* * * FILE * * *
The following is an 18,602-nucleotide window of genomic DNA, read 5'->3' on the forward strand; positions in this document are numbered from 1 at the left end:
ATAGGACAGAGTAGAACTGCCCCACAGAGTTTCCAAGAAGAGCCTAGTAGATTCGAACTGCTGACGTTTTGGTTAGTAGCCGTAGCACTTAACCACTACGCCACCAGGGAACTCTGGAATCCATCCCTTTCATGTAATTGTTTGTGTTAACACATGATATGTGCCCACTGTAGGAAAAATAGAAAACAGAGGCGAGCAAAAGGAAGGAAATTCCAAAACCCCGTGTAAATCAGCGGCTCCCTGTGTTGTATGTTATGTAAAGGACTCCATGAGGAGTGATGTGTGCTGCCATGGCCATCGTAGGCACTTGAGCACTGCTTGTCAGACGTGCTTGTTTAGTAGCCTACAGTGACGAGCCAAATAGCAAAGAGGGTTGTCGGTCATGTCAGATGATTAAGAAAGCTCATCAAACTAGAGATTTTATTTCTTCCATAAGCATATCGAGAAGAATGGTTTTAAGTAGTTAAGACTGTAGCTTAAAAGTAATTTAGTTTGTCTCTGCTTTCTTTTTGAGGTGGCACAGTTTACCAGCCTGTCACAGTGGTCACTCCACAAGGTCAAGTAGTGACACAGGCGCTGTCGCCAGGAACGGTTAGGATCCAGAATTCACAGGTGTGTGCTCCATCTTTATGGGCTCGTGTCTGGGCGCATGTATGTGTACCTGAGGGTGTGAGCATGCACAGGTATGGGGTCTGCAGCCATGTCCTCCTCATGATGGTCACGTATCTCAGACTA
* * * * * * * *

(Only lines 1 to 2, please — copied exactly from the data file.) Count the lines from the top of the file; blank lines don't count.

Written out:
The following is an 18,602-nucleotide window of genomic DNA, read 5'->3' on the forward strand; positions in this document are numbered from 1 at the left end:
ATAGGACAGAGTAGAACTGCCCCACAGAGTTTCCAAGAAGAGCCTAGTAGATTCGAACTGCTGACGTTTTGGTTAGTAGCCGTAGCACTTAACCACTACGCCACCAGGGAACTCTGGAATCCATCCCTTTCATGTAATTGTTTGTGTTAACACATGATATGTGCCCACTGTAGGAAAAATAGAAAACAGAGGCGAGCAAAAGGAAGGAAATTCCAAAACCCCGTGTAAATCAGCGGCTCCCTGTGTTGTATGTTATGTAAAGGACTCCATGAGGAGTGATGTGTGCTGCCATGGCCATCGTAGGCACTTGAGCACTGCTTGTCAGACGTGCTTGTTTAGTAGCCTACAGTGACGAGCCAAATAGCAAAGAGGGTTGTCGGTCATGTCAGATGATTAAGAAAGCTCATCAAACTAGAGATTTTATTTCTTCCATAAGCATATCGAGAAGAATGGTTTTAAGTAGTTAAGACTGTAGCTTAAAAGTAATTTAGTTTGTCTCTGCTTTCTTTTTGAGGTGGCACAGTTTACCAGCCTGTCACAGTGGTCACTCCACAAGGTCAAGTAGTGACACAGGCGCTGTCGCCAGGAACGGTTAGGATCCAGAATTCACAGGTGTGTGCTCCATCTTTATGGGCTCGTGTCTGGGCGCATGTATGTGTACCTGAGGGTGTGAGCATGCACAGGTATGGGGTCTGCAGCCATGTCCTCCTCATGATGGTCACGTATCTCAGACTA